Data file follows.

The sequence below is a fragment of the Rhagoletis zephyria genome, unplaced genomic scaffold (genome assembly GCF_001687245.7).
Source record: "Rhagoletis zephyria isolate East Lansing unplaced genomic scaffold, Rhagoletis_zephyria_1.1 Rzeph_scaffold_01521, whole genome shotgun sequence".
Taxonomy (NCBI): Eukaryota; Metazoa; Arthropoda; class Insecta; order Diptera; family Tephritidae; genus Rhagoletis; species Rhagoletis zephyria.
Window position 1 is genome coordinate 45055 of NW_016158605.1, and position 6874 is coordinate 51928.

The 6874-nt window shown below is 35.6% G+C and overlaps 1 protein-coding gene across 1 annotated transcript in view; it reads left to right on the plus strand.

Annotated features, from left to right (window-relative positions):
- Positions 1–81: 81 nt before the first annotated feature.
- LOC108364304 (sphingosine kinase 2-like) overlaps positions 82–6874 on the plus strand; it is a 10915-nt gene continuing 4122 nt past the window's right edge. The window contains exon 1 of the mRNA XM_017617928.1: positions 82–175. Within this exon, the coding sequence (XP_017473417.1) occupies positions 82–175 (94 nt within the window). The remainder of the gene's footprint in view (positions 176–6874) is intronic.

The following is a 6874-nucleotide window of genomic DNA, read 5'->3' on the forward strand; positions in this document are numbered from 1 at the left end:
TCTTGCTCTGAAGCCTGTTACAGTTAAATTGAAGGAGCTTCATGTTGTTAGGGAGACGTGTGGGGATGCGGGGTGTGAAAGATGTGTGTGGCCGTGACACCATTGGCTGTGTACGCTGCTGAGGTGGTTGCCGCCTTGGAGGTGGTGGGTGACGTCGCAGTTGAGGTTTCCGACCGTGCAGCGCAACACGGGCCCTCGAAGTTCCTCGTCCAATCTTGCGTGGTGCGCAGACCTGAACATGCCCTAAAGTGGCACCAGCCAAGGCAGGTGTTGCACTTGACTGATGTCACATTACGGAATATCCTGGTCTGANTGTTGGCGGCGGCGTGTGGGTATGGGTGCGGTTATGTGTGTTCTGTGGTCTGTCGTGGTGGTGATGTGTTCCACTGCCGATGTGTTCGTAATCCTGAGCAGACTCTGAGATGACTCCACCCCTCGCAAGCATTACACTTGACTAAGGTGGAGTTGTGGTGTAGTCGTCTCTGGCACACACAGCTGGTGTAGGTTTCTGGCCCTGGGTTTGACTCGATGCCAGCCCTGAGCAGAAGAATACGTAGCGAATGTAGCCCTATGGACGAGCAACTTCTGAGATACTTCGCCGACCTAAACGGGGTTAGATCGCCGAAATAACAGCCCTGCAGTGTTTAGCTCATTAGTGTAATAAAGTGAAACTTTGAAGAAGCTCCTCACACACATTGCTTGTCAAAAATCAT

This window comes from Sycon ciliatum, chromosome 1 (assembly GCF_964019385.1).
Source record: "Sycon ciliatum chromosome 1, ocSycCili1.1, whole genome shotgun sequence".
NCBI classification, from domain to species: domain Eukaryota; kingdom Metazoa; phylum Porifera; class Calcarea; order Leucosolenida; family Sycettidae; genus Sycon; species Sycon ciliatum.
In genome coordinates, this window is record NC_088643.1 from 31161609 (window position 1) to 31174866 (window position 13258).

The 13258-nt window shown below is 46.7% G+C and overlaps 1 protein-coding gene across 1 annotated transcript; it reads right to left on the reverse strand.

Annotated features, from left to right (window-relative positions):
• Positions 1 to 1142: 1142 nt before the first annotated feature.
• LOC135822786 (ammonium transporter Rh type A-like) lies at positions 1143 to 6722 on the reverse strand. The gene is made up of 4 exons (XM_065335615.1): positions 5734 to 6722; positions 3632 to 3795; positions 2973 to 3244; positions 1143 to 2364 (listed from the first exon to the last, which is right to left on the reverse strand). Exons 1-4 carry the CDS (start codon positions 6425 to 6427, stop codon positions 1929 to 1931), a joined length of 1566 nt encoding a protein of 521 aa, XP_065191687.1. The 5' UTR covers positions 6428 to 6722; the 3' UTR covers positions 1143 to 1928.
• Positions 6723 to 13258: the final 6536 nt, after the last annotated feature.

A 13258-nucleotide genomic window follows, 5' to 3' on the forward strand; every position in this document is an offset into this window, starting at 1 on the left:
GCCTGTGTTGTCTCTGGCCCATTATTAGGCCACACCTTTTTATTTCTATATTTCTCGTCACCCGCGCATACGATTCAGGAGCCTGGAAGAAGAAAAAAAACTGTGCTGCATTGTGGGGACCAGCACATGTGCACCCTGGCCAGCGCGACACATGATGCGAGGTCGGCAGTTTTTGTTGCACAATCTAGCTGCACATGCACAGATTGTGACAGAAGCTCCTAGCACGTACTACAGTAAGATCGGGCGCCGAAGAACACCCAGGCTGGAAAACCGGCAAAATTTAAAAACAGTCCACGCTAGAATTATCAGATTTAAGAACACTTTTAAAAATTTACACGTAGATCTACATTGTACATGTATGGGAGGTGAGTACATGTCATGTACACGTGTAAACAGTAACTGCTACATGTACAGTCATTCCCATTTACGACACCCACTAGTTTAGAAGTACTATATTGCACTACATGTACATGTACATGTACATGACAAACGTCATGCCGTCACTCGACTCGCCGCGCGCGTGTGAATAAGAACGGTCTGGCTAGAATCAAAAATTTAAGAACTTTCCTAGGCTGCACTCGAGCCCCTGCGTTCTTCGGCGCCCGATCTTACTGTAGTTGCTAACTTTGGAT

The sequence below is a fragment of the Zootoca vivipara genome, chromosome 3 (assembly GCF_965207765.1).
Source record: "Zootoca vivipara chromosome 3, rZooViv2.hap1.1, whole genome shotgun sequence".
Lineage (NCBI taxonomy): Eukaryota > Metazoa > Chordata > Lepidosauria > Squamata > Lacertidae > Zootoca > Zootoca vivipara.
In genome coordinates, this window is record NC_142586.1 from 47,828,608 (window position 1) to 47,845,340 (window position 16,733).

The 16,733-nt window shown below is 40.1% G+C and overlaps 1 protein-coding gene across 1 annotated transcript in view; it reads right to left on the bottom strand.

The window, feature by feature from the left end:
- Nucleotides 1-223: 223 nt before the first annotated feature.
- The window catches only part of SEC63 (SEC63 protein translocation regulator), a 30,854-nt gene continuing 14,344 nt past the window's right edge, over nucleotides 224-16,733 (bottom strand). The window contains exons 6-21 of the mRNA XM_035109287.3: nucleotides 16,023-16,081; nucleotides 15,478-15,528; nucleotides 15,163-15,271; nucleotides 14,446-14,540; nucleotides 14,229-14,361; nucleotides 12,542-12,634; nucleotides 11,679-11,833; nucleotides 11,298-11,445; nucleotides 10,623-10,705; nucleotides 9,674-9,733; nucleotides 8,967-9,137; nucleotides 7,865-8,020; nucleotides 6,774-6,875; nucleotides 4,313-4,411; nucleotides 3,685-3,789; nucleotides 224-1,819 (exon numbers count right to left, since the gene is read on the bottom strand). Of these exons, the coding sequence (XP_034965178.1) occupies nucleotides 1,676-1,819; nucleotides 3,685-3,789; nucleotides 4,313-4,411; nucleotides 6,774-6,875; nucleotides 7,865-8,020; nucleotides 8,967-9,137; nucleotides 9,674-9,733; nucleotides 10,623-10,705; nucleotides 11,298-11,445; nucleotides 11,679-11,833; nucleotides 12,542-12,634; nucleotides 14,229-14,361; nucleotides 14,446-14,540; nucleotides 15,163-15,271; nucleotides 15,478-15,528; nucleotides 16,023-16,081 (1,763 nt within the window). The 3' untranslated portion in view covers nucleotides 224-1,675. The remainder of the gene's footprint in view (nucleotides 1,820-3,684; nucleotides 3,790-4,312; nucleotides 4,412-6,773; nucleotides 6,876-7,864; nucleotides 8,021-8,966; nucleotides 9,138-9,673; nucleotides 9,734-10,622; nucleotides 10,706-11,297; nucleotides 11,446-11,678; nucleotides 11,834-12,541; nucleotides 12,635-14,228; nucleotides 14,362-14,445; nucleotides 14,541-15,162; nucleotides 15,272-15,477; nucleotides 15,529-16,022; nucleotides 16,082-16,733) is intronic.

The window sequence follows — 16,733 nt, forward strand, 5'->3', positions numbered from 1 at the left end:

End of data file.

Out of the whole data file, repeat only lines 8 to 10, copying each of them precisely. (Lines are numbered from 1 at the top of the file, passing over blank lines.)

- LOC108364304 (sphingosine kinase 2-like) overlaps positions 82–6874 on the plus strand; it is a 10915-nt gene continuing 4122 nt past the window's right edge. The window contains exon 1 of the mRNA XM_017617928.1: positions 82–175. Within this exon, the coding sequence (XP_017473417.1) occupies positions 82–175 (94 nt within the window). The remainder of the gene's footprint in view (positions 176–6874) is intronic.

The following is a 6874-nucleotide window of genomic DNA, read 5'->3' on the forward strand; positions in this document are numbered from 1 at the left end:
TCTTGCTCTGAAGCCTGTTACAGTTAAATTGAAGGAGCTTCATGTTGTTAGGGAGACGTGTGGGGATGCGGGGTGTGAAAGATGTGTGTGGCCGTGACACCATTGGCTGTGTACGCTGCTGAGGTGGTTGCCGCCTTGGAGGTGGTGGGTGACGTCGCAGTTGAGGTTTCCGACCGTGCAGCGCAACACGGGCCCTCGAAGTTCCTCGTCCAATCTTGCGTGGTGCGCAGACCTGAACATGCCCTAAAGTGGCACCAGCCAAGGCAGGTGTTGCACTTGACTGATGTCACATTACGGAATATCCTGGTCTGANTGTTGGCGGCGGCGTGTGGGTATGGGTGCGGTTATGTGTGTTCTGTGGTCTGTCGTGGTGGTGATGTGTTCCACTGCCGATGTGTTCGTAATCCTGAGCAGACTCTGAGATGACTCCACCCCTCGCAAGCATTACACTTGACTAAGGTGGAGTTGTGGTGTAGTCGTCTCTGGCACACACAGCTGGTGTAGGTTTCTGGCCCTGGGTTTGACTCGATGCCAGCCCTGAGCAGAAGAATACGTAGCGAATGTAGCCCTATGGACGAGCAACTTCTGAGATACTTCGCCGACCTAAACGGGGTTAGATCGCCGAAATAACAGCCCTGCAGTGTTTAGCTCATTAGTGTAATAAAGTGAAACTTTGAAGAAGCTCCTCACACACATTGCTTGTCAAAAATCAT